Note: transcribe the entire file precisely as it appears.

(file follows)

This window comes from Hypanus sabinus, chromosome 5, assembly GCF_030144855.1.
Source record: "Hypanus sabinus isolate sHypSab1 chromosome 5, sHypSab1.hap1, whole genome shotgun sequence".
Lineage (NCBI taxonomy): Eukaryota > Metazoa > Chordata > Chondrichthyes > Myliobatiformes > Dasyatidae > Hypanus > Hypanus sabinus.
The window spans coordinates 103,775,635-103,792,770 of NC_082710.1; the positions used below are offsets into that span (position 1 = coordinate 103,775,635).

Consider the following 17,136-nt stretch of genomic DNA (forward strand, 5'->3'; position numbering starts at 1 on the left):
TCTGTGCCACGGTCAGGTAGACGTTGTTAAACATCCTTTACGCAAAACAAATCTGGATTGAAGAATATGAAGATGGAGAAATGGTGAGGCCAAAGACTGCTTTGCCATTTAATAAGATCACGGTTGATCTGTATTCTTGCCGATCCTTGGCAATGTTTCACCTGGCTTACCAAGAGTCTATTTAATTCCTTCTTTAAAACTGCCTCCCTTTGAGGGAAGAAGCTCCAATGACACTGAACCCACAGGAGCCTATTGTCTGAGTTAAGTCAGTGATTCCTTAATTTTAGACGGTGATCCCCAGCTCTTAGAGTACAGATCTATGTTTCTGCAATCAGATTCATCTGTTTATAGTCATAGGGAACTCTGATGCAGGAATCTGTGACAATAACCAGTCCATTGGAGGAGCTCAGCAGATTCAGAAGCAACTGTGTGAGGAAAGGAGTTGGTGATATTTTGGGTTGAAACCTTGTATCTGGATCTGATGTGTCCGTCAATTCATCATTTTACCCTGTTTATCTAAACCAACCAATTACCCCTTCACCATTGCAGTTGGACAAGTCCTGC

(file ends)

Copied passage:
This window comes from Hypanus sabinus, chromosome 5, assembly GCF_030144855.1.
Source record: "Hypanus sabinus isolate sHypSab1 chromosome 5, sHypSab1.hap1, whole genome shotgun sequence".
Lineage (NCBI taxonomy): Eukaryota > Metazoa > Chordata > Chondrichthyes > Myliobatiformes > Dasyatidae > Hypanus > Hypanus sabinus.
The window spans coordinates 103,775,635-103,792,770 of NC_082710.1; the positions used below are offsets into that span (position 1 = coordinate 103,775,635).

Consider the following 17,136-nt stretch of genomic DNA (forward strand, 5'->3'; position numbering starts at 1 on the left):
TCTGTGCCACGGTCAGGTAGACGTTGTTAAACATCCTTTACGCAAAACAAATCTGGATTGAAGAATATGAAGATGGAGAAATGGTGAGGCCAAAGACTGCTTTGCCATTTAATAAGATCACGGTTGATCTGTATTCTTGCCGATCCTTGGCAATGTTTCACCTGGCTTACCAAGAGTCTATTTAATTCCTTCTTTAAAACTGCCTCCCTTTGAGGGAAGAAGCTCCAATGACACTGAACCCACAGGAGCCTATTGTCTGAGTTAAGTCAGTGATTCCTTAATTTTAGACGGTGATCCCCAGCTCTTAGAGTACAGATCTATGTTTCTGCAATCAGATTCATCTGTTTATAGTCATAGGGAACTCTGATGCAGGAATCTGTGACAATAACCAGTCCATTGGAGGAGCTCAGCAGATTCAGAAGCAACTGTGTGAGGAAAGGAGTTGGTGATATTTTGGGTTGAAACCTTGTATCTGGATCTGATGTGTCCGTCAATTCATCATTTTACCCTGTTTATCTAAACCAACCAATTACCCCTTCACCATTGCAGTTGGACAAGTCCTGC